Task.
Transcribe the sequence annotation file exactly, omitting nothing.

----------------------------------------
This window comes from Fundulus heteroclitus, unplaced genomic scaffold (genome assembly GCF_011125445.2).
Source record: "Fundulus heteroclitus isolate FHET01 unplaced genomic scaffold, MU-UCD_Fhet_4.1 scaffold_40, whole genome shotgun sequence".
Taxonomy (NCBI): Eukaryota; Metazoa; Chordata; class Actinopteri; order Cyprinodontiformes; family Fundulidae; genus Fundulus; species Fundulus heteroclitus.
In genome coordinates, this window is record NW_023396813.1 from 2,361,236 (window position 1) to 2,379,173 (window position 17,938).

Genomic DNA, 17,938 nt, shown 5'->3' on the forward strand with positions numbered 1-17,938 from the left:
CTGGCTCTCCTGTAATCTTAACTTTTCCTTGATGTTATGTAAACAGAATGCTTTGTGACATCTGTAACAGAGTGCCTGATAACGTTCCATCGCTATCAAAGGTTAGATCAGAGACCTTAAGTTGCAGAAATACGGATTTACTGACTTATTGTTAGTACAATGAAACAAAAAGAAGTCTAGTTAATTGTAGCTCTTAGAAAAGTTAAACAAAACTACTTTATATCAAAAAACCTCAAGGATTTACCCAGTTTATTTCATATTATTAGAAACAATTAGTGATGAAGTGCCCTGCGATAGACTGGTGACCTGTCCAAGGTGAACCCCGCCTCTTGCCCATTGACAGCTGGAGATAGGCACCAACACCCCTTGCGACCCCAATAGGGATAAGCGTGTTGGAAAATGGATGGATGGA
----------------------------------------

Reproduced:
This window comes from Fundulus heteroclitus, unplaced genomic scaffold (genome assembly GCF_011125445.2).
Source record: "Fundulus heteroclitus isolate FHET01 unplaced genomic scaffold, MU-UCD_Fhet_4.1 scaffold_40, whole genome shotgun sequence".
Taxonomy (NCBI): Eukaryota; Metazoa; Chordata; class Actinopteri; order Cyprinodontiformes; family Fundulidae; genus Fundulus; species Fundulus heteroclitus.
In genome coordinates, this window is record NW_023396813.1 from 2,361,236 (window position 1) to 2,379,173 (window position 17,938).

Genomic DNA, 17,938 nt, shown 5'->3' on the forward strand with positions numbered 1-17,938 from the left:
CTGGCTCTCCTGTAATCTTAACTTTTCCTTGATGTTATGTAAACAGAATGCTTTGTGACATCTGTAACAGAGTGCCTGATAACGTTCCATCGCTATCAAAGGTTAGATCAGAGACCTTAAGTTGCAGAAATACGGATTTACTGACTTATTGTTAGTACAATGAAACAAAAAGAAGTCTAGTTAATTGTAGCTCTTAGAAAAGTTAAACAAAACTACTTTATATCAAAAAACCTCAAGGATTTACCCAGTTTATTTCATATTATTAGAAACAATTAGTGATGAAGTGCCCTGCGATAGACTGGTGACCTGTCCAAGGTGAACCCCGCCTCTTGCCCATTGACAGCTGGAGATAGGCACCAACACCCCTTGCGACCCCAATAGGGATAAGCGTGTTGGAAAATGGATGGATGGA